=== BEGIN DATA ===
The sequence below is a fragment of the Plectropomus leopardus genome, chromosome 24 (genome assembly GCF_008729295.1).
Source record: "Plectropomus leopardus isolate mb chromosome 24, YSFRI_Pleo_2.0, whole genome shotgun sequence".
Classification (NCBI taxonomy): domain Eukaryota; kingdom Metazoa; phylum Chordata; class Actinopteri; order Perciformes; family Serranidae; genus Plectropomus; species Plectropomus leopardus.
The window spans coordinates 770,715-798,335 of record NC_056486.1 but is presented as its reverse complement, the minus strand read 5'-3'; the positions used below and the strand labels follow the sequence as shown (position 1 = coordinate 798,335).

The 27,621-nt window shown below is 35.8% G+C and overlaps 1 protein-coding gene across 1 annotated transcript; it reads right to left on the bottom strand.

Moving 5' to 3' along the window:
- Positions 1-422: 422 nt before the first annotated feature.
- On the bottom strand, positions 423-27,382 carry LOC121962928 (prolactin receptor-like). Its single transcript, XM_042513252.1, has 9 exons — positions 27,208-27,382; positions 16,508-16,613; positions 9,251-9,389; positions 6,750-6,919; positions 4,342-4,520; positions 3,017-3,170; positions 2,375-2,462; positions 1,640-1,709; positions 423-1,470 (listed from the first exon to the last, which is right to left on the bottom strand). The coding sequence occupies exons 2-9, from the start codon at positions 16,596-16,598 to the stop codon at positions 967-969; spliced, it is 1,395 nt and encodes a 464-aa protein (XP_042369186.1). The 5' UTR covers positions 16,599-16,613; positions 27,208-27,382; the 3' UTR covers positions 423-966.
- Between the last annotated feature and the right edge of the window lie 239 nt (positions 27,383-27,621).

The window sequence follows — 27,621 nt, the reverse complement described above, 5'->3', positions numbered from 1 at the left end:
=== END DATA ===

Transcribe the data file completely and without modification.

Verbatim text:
The sequence below is a fragment of the Plectropomus leopardus genome, chromosome 24 (genome assembly GCF_008729295.1).
Source record: "Plectropomus leopardus isolate mb chromosome 24, YSFRI_Pleo_2.0, whole genome shotgun sequence".
Classification (NCBI taxonomy): domain Eukaryota; kingdom Metazoa; phylum Chordata; class Actinopteri; order Perciformes; family Serranidae; genus Plectropomus; species Plectropomus leopardus.
The window spans coordinates 770,715-798,335 of record NC_056486.1 but is presented as its reverse complement, the minus strand read 5'-3'; the positions used below and the strand labels follow the sequence as shown (position 1 = coordinate 798,335).

The 27,621-nt window shown below is 35.8% G+C and overlaps 1 protein-coding gene across 1 annotated transcript; it reads right to left on the bottom strand.

Moving 5' to 3' along the window:
- Positions 1-422: 422 nt before the first annotated feature.
- On the bottom strand, positions 423-27,382 carry LOC121962928 (prolactin receptor-like). Its single transcript, XM_042513252.1, has 9 exons — positions 27,208-27,382; positions 16,508-16,613; positions 9,251-9,389; positions 6,750-6,919; positions 4,342-4,520; positions 3,017-3,170; positions 2,375-2,462; positions 1,640-1,709; positions 423-1,470 (listed from the first exon to the last, which is right to left on the bottom strand). The coding sequence occupies exons 2-9, from the start codon at positions 16,596-16,598 to the stop codon at positions 967-969; spliced, it is 1,395 nt and encodes a 464-aa protein (XP_042369186.1). The 5' UTR covers positions 16,599-16,613; positions 27,208-27,382; the 3' UTR covers positions 423-966.
- Between the last annotated feature and the right edge of the window lie 239 nt (positions 27,383-27,621).

The window sequence follows — 27,621 nt, the reverse complement described above, 5'->3', positions numbered from 1 at the left end: